That’s a terrible transliteration of “Hello from south Florida” from Arabic, but since most of you have never used military standard transliteration systems, I figured only a few rocks would be thrown this way.
Memory is a strange, and powerful, thing. Supposedly the sense of smell is the strongest link for most people. I don’t doubt that in the least. Today I was watching a video of a Sheriff on patrol in Ramsey County, Minnesota. His name is Bob Fletcher, and the broadcast is called Live on Patrol. (Not to be confused with On Patrol Live on the REELZ network.)
At any rate, my wife and I enjoy the show because he cruises all the places I grew up in, and where we lived for the previous 28 years. It’s like being home for a visit. I lived there most of my life, and the instant the live feed comes on I can usually tell you where he is within a block or two. I love that and it is fun to watch for us. But we’re old and boring, so there.
This day I could smell the grass as he drove around. I could tell what it smelled like by the color. Minnesota summer generates a certain odor and it’s distinct from Florida where I live now. That smell also hits me when he drives past certain restaurants I’ve walked past for decades: they each have a unique odor. It tugs at my heart more than a bit. I felt like I was run out of my birthplace early by the violence that followed the riots. It was time to leave, and watching Sheriff Fletcher on patrol tells me we made the right decision: things are not good in the Twin Cities. Ramsey county doesn’t yet circle the drain, but it will be pulled down with Minneapolis and Hennepin country before long.
So, now that I’ve covered the most common sensory/memory link, let’s talk about my top linkage: sound and memories. I think this one applies to a lot of former military linguists. Our lives, and those of others, depended on our hearing and discernment. We were very well trained listeners, and most of us got really good. We got so good, in some cases, we could tell what kind of radio they were transmitting on, what kind of vehicle it was (helicopter, tank, fighter) by background noises. All of which mattered, since most likely a tank was no threat to your submarine, but an Anti Submarine Warfare helicopter was a big deal.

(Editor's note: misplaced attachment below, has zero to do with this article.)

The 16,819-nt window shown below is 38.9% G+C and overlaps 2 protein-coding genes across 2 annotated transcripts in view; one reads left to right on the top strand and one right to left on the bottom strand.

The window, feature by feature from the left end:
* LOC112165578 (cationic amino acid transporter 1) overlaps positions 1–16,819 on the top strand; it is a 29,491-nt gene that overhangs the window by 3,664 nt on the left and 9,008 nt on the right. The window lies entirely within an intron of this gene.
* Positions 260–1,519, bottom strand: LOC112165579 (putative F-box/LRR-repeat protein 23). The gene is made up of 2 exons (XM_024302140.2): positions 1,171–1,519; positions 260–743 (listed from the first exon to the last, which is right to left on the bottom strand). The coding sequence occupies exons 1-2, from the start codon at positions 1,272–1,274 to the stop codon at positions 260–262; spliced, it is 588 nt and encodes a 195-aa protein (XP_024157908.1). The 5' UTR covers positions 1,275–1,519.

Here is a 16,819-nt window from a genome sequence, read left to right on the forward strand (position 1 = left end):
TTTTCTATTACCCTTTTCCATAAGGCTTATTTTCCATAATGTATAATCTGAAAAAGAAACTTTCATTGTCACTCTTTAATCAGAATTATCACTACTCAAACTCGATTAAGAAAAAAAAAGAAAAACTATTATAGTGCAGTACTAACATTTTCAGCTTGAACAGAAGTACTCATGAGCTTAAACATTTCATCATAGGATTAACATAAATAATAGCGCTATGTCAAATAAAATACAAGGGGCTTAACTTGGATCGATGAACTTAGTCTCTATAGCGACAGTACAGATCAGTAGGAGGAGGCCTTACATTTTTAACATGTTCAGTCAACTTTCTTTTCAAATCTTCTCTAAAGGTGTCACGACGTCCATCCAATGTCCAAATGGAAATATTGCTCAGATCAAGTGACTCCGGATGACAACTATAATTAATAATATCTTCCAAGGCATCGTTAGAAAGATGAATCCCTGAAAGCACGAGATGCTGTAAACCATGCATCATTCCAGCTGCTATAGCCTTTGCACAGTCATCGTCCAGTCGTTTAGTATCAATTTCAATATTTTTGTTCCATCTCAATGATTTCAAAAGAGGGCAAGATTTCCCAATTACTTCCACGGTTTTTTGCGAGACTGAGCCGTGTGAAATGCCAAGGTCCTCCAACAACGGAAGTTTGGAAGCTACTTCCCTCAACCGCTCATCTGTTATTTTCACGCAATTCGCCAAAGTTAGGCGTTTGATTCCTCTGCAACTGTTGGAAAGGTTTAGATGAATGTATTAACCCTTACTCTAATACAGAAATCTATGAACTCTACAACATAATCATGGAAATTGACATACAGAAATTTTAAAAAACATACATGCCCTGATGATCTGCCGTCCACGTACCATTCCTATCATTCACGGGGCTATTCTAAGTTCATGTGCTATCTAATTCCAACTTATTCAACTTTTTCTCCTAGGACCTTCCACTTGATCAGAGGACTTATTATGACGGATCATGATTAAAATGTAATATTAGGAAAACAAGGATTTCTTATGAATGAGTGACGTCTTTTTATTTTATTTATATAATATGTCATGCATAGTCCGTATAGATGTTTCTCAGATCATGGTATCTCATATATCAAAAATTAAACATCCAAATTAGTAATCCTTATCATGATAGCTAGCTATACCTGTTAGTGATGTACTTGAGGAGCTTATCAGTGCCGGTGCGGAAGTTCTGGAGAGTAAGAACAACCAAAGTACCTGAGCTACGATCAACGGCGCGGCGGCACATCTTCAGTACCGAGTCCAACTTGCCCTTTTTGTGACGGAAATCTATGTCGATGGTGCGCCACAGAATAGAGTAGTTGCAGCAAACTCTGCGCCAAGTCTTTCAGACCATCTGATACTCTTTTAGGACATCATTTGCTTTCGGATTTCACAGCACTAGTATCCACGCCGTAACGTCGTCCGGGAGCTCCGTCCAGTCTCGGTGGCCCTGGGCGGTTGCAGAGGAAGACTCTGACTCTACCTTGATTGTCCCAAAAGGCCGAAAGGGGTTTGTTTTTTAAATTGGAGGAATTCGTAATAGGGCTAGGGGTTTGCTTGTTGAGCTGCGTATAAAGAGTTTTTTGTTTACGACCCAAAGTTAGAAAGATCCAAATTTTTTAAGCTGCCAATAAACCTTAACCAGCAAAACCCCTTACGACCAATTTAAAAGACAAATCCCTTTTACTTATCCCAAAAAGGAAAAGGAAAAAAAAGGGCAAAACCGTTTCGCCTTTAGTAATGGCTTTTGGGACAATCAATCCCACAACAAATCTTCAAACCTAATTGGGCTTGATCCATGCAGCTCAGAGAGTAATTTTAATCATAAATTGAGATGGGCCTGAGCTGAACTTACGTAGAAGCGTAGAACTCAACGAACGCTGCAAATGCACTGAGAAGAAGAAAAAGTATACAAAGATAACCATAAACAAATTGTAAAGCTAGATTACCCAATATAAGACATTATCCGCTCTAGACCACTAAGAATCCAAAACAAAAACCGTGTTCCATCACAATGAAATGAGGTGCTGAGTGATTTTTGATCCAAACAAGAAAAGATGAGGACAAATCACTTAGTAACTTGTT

Last night we didn’t feel like watching television or doing anything else but read. I pulled up a Youtube.com channel that played R&B from my youth, and we listened for hours. I know all of the words. Some are wrong, but I know them. And they all evoke memories.
The number one on my list of memory shakers was STOP IN THE NAME OF LOVE by the Supremes. I sat there and sang along, in Arabic, with my eyes closed.
Why Arabic? Because in 1985 I was in a basic Arabic class with a dozen of the smartest people in the military. We were unique, as our section had collected the cream of the class. And, because we were smart and strange, we used our dictionaries extensively. As a result, when we learned one of the words in that song (and I don’t remember which word) we realized we knew a bunch of the others as well. We looked up the rest.
Within a couple of days we were ready. The instructor, who we called “Elvis from Baghdad” because of his hairstyle (he was a really good guy), walked in and we stood up and four or five of us sang the song, in Arabic, with all the hand gestures and swaying. In uniform. Camouflage, working Navy uniforms, and Marine Corps greens.
And we killed it. He was surprised and gave us a slow clap before telling us to shut up and get to work. High praise from him.
Well, last night after I sang along to the song, I realized I’d forgotten a few of the words. After I went to bed, my brain engaged and talked to me all night in Arabic. For starters we did the whole song in that classroom just like we did 37 years ago. All the words. And then the rest of the night I had a ton of dreams in Arabic. Vocabulary, and situations from decades ago, cascaded through the night.
I woke up this morning smiling. All that hard work and study were not lost. It was all there waiting for me to reach out to it.
I can still smell that room when I pause a moment: starch, cigarettes, coffee, and the warm sunshine of Monterey heating the dust on the windows.
I like that feeling. I can only hope tonight I dream of bakeries.